Gwen came out the back door and smiled at her. "I thought you'd like some help, Mother." Gwen didn't have any children yet, just the one on the way, and it was easier for her to get away than Betsy.
"Score the ham on the counter," Ellie instructed hesitantly. She heard her voice and wondered why she couldn't manage a normal tone to her own daughter.
Gwen disappeared into the kitchen. Ellie knew her daughters didn't like being around her much anymore. She couldn't blame them. Crazy old lady.
She thought but didn't say, Make a diamond pattern to keep the outside fat from rupturing in an ugly way. The same way each of you kids ruptured me, when you came out.
Ellie set the basin down with its chicken and limped toward the root cellar — they needed apples and pumpkins, and cheese from the springhouse, too. Oh, don't I wish we could have greens fresh from the garden and slices of ripe Indian tomatoes! When she got agitated, her arthritis bothered her and one leg didn't work right.
Back in the kitchen she looked over Gwen's shoulder. "Ham looks good," she said. "Tie up these legs and squeeze the chicken and ham into the left-hand oven. They will fit."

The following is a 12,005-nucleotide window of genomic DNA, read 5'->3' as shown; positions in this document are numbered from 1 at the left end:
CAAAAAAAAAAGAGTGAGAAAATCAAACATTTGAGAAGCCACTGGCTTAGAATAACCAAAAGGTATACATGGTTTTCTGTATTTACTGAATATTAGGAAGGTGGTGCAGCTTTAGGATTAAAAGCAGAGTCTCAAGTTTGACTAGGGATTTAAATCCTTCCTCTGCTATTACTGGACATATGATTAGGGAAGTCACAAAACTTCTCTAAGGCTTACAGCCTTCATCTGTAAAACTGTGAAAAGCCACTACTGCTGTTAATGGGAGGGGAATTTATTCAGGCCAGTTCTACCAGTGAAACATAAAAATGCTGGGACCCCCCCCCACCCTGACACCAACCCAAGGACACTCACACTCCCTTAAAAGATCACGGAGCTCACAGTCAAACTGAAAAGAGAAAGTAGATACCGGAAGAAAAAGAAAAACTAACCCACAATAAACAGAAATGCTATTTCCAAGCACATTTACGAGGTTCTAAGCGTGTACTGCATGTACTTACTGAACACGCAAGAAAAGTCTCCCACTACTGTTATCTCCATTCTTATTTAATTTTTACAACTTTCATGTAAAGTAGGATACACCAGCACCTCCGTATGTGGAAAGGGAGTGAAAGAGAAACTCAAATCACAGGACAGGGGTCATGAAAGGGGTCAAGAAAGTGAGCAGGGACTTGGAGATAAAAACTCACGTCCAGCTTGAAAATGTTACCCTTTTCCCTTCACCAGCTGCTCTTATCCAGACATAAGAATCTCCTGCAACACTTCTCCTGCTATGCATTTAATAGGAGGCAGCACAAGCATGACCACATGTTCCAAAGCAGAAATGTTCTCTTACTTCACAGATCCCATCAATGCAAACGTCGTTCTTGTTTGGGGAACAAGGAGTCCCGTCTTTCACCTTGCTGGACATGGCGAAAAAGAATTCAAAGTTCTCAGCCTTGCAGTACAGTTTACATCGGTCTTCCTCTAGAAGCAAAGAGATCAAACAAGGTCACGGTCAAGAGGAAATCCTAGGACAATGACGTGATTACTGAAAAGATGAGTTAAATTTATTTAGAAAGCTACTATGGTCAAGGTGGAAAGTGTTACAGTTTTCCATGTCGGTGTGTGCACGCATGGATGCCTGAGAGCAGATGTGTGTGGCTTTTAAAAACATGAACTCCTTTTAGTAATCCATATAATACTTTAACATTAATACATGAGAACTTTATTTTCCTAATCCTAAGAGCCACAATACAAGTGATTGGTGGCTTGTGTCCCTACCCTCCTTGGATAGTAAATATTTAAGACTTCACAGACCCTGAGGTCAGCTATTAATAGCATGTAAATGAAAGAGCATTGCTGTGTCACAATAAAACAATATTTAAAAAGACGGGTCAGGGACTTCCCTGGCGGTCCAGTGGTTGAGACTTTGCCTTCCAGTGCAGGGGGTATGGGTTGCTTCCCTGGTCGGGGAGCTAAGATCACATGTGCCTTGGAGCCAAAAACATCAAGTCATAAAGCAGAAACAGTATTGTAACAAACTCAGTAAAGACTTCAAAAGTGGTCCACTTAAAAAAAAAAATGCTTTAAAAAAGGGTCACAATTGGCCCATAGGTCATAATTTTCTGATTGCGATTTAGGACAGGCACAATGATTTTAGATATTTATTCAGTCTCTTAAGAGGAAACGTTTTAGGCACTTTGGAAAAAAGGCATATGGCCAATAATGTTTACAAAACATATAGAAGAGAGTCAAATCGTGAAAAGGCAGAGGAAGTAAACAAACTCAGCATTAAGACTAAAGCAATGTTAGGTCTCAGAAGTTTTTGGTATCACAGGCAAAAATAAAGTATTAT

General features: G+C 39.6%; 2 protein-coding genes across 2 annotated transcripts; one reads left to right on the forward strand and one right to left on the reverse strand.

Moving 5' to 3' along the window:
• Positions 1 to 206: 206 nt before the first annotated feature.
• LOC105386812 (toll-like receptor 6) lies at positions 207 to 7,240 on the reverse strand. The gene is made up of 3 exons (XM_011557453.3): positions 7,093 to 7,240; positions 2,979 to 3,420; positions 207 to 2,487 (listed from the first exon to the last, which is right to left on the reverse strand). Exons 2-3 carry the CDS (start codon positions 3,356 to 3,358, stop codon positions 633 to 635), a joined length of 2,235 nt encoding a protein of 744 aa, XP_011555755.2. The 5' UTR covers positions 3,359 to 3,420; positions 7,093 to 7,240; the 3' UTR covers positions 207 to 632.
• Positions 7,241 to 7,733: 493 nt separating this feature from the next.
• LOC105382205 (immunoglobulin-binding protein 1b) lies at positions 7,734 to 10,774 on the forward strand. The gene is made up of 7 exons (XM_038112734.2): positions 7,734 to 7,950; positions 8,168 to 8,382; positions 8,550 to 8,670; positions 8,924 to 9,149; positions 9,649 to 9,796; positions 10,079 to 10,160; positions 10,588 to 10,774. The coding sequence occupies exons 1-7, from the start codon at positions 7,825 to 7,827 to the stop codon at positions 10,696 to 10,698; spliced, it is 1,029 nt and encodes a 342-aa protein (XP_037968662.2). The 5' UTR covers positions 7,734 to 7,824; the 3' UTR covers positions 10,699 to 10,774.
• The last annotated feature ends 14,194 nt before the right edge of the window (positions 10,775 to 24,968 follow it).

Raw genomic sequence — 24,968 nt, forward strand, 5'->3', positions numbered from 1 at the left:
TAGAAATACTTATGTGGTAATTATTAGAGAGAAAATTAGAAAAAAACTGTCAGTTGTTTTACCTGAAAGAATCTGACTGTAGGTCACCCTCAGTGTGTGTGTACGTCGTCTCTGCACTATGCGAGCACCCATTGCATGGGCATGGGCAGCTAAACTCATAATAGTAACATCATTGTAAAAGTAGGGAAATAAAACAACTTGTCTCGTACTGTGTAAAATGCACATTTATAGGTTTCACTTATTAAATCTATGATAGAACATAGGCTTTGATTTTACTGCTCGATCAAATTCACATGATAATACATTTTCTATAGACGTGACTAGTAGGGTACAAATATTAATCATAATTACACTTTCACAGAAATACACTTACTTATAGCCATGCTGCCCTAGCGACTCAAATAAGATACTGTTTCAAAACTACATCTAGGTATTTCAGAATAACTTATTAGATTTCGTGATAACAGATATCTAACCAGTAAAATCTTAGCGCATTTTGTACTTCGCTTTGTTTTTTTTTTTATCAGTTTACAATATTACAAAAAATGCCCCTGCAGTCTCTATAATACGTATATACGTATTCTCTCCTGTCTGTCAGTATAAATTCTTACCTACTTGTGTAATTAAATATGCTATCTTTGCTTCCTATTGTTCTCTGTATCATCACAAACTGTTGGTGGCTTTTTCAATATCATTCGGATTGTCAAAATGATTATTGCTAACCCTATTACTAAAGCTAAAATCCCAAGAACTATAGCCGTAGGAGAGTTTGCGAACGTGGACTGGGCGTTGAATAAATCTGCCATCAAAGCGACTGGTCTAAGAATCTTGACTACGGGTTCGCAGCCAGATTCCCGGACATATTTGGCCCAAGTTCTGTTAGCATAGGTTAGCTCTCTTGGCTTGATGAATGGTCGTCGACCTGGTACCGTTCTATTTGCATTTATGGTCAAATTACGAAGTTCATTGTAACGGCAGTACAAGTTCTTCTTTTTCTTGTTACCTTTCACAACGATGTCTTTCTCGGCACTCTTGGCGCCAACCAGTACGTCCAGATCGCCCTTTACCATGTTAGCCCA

Not even Gwen's body language talked back.
"First, would you get parsnips? I forgot them."
Gwen headed for the root cellar without a word.
Ellie got bread pans out, and two canisters of flour, one white, one pumpernickel. The Welsh Morgans preferred the light, the Turleys the dark, since the mother was Pennsylvania Dutch.
She whacked the white dough flat, flat, flat. Then she realized. I've made pie dough instead of bread dough. She put it into a pie pan, mixed more white dough, balled it up and plopped it into a bread pan. She did the same for the pumpernickel and slid both pans into the other oven.
Ellie took in a big breath and let it out slowly. One tear trickled down the side of her nose. "Oh, now what?" she brayed loudly. "I have no time for this."
Lew's face flashed here and there in her brain, like lucifers spurting into flame. She always told people, truly, that he had been a good man, never beat her. They grieved together when the first child was stillborn and the last died young. They suffered together through every childhood illness of the other four. They put up with the cramped cabin until they could add a second bedroom. Though he was not educated, nor raised much of a Christian, Lew liked to tell Bible stories every Sunday evening, and she thought he walked through life as much a Christian man as most. When he died two years ago, she, well, she'd been a little off ever since. She didn't know where she'd put herself, or how long she'd been gone. And she didn't know where to begin to look.
Excerpted from So Wild a Dream by Win Blevins. Copyright © 2013 Win Blevins. Excerpted by permission of OPEN ROAD INTEGRATED MEDIA.